about Russian Web apps has gotten the most interest so far, including from some people in Russia who took issue with it. The comments on my post are informative, but also Alexey Andreyev wrote an open letter to me on the webplanet.ru website. In it he appeared to take offense at my use of the word "market", explaining:I'm really enjoying writing my series on international Web apps and I've gotten some great feedback that others are enjoying it too. The previous post
"This is quite an ethic problem for me, Richard. Should I help the foreign market sharks to swallow our poor country the most effective way? Or it would be better to support some bubble story and steal their green paper before it burns in some other Russian's red right hand?"
I have to admit, I think there is a cultural gap here and I don't fully understand some of the objections. I appreciate the feedback though, especially the corrections and suggestions on my post about Russian web apps. So I left a comment on webplanent.ru to say that my main interest is what kind of web apps people are building in Russia, rather than the financial market implications. I also noted that I am a New Zealander, not an American as Alexey's post implied (although I don't think it matters much, as a lot of my readers are American and so I identify strongly with them). My comment did provoke one amusing reply from a person called JP, who called me "an American cyborg pretending to be a hobbit" :-) I hope it's not out of line of me to say, but I do think Russians have a great way with words - as their rich tradition in literature proves.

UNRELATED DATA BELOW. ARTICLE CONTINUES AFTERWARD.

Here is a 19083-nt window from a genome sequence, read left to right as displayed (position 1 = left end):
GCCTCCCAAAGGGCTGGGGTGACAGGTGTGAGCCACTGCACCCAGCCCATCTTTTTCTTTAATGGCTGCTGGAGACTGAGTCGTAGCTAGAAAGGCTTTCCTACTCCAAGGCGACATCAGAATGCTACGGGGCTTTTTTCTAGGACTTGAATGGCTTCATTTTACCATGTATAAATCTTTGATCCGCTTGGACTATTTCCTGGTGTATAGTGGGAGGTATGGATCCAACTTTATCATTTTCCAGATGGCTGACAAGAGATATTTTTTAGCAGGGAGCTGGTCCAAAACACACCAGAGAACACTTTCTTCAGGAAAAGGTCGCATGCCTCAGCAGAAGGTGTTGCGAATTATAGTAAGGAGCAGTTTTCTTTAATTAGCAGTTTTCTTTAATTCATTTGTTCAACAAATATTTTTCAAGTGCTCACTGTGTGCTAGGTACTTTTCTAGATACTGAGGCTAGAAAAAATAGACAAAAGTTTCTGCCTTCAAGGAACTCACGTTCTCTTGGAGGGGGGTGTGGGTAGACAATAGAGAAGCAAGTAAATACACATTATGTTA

So I have learned a lesson from all this - even though Web apps across the world are similar and each country has a lot of their own unique apps too, there are still cultural issues to work through when making such comparisons. Thanks to all the Russian readers who left comments on my post and on webplanet.ru, because it certainly helps to have conversations about these matters.